6 February 1997 Edition

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The report strategy

By Mary Nelis

The North report, set up by Patrick Mayhew to enquire into disputed parades, presented its findings to the British parliament last Thursday.

Last Thursday was the 25th anniversary of Bloody Sunday.

In the British House of Commons, John Major was considering the North report and its implications for the continuance of his government in power.

Meanwhile the people of Derry were standing in silent tribute to those murdered by the British army on Bloody Sunday. They were remembering another report, Widgery, which sought to cover up the murder by criminalising the dead.

They have lived through 25 years of tribunals, reports and enquiries set up by British governments into events such as unlawful killings by their army, torture during interrogation by their police, the use of ``assembly line justice'' in their courts and the removal of every vestige of human and civil rights from that minority population which they hoped the Paras would shoot off the streets, once and for all on Bloody Sunday.

The British government strategy is one of tribunals and enquiries to rubber stamp every atrocity carried out by the British state.

In 1968/69, the civil rights movement was beaten off the streets by the RUC and the B Specials, who were also involved in sectarian attacks on Catholic areas of Belfast and Derry. The publicity surrounding the attacks on Catholics in the St Columbs Wells area of Derry prompted the British to set up the Cameron Report. It was conducted, as were most of the reports, by British Lord Justices. Cameron was followed by Scarman, who found that the murders of innocent Catholics by B Specials and the RUC was due to indiscipline and therefore justifiable, though the RUC were found to have used firearms indiscriminately.

After the arrival of British troops there was the Hunt report, which recommended that the B Specials should change their name to the UDR and to prevent further indiscipline, the RUC should be trained in the latest British techniques of riot control.

A senior Scotland Yard police officer, sent over to investigate the incidents, came up against the same conspiracy of silence within the RUC, as did Stalker 16 years later.

After internment and the `five techniques' torture of those arrested, complaints from nationalist and church leaders forced the British to set up the Compton committee enquiry which concluded that wall standings, hooding, continuous nose, deprivation of food and sleep, threats of being thrown out of helicopters, did not constitute torture but was merely ill-treatment. The ensuing Parker committee recommended that although this was unlawful, it should be formally legitimised.

The years 1972-75 witnessed wholesale arrests and harassment. The Emergency Provision Order and the Prevention of Terrorism Act allowed the army, police and judiciary to put into effect the conveyor belt justice system, which resulted in the arrest and convictions of large numbers of young nationalists. Lord Diplock presided over a report into how convictions could be achieved through the courts, while another Lord, Gardiner, recommended the ending of internment.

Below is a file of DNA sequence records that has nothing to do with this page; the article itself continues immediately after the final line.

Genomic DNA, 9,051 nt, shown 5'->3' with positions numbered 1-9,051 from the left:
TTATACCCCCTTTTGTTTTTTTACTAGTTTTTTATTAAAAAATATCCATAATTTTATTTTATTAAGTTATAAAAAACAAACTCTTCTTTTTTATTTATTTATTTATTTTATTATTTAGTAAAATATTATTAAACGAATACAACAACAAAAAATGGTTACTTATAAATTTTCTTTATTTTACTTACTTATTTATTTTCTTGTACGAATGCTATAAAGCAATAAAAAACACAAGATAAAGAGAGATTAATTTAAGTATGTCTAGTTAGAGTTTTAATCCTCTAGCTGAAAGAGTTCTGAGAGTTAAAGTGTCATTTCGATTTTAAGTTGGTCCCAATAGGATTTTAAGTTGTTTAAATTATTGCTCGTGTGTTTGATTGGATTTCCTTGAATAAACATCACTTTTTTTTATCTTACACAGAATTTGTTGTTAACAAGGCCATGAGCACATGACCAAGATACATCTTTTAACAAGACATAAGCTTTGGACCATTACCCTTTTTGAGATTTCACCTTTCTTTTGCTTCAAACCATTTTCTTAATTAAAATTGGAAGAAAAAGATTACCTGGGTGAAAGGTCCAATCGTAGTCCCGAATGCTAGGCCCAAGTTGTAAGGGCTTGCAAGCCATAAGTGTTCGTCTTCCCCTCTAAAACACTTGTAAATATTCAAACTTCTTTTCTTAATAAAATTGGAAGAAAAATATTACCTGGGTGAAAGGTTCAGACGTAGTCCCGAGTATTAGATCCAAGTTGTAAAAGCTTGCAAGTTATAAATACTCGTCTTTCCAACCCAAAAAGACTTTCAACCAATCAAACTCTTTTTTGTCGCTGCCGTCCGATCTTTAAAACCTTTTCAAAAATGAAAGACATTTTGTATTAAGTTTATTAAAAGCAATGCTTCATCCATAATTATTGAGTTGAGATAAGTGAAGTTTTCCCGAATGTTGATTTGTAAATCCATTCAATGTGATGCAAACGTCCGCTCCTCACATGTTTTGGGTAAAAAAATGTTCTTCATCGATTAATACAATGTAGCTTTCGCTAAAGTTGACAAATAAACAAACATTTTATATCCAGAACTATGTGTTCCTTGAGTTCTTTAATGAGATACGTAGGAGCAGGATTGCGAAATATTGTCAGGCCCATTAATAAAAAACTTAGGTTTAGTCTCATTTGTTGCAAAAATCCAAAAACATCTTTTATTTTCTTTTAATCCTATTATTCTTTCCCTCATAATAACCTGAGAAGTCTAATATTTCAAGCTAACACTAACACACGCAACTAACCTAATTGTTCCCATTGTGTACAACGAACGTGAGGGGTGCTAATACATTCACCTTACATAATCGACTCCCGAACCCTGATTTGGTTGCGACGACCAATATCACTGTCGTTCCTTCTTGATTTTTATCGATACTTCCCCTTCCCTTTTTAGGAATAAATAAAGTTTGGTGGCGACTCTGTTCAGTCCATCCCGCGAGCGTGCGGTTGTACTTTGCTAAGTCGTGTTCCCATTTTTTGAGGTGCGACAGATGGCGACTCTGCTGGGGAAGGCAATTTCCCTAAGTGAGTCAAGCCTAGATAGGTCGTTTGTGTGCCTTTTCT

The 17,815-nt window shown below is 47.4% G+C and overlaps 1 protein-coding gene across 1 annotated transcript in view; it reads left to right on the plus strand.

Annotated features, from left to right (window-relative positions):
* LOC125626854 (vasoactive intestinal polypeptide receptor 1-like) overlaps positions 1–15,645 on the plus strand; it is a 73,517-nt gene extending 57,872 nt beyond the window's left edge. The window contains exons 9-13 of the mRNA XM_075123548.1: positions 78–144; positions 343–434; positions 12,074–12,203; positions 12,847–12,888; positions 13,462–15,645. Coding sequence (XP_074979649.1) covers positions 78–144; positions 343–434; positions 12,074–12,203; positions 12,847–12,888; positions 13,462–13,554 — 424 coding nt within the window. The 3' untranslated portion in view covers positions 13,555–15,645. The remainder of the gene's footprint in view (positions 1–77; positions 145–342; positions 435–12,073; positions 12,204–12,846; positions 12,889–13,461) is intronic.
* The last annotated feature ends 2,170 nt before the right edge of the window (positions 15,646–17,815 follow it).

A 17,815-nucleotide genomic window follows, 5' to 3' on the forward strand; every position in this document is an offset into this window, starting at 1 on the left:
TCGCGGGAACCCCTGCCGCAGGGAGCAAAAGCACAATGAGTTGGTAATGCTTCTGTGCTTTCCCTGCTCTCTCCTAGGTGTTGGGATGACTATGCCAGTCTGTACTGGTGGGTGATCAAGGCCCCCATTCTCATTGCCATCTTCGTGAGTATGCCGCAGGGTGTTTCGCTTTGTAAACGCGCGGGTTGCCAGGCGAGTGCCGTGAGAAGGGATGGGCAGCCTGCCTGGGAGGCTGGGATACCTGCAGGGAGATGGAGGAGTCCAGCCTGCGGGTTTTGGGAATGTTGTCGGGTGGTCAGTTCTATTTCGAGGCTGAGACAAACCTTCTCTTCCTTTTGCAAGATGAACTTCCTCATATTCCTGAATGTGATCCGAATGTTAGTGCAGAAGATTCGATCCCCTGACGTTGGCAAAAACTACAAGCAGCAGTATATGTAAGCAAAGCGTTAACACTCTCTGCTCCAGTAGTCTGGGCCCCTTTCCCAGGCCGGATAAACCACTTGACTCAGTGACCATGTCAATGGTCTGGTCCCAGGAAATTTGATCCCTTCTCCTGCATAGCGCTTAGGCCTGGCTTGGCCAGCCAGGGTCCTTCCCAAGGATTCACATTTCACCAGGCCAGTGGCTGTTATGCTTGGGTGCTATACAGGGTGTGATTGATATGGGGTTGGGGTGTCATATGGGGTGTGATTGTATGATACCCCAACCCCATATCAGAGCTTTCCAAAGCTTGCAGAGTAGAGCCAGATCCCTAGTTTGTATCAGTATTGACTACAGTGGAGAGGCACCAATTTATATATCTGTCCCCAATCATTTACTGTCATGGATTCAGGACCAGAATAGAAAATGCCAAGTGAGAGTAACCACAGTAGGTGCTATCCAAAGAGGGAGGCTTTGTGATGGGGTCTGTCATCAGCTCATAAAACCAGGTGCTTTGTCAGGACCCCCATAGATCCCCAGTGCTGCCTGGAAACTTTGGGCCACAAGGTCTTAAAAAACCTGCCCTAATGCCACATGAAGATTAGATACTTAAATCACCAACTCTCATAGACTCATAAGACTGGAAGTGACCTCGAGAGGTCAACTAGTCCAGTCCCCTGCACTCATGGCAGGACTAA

During the years 1976-80, the British set up two further enquiries into beatings during interrogation. The Shackleton review and the Bennett report found that there was widespread ill treatment of suspects in Castlereagh, Gough Barracks and Strand Road in Derry. Yet, this continued, despite the Amnesty International Report in 1978, which placed the British government in the same category as Central American dictatorships. Among those tortured in Castlereagh during this period, 10 were later to die on hunger strike. But the British were still not finished. The Jellicoe review, the Baker review and the Stalker/Samson inquiry were put in place to legitimse the search for informers, the bribery of suspects and the death squad operations of the RUC/UDR.

The long catalogue of abuse, terror and cover-up by the state has become synonymous with British rule in the north of Ireland and evidence, if it were needed, that the Six County state is sustained only by force and subterfuge.

A generation of young people has grown up since Bloody Sunday. They were on the streets of Derry in their thousands last week. They packed St Mary's Church during the commemoration mass, they stood their ground in the factories, wearing their black ribbons and observing the silence, even when threatened with dismissal by the sectarian bosses, who still cling to the notion of a Protestant state for a Protestant people.

These young people, a risen generation, know that British reports and enquiries headed by British Lords are not worth the paper they are written on.

North, like Widgery, is just another cover-up of the failed policy of a bankrupt government.

An Phoblacht
44 Parnell Sq.
Dublin 1
Ireland
 

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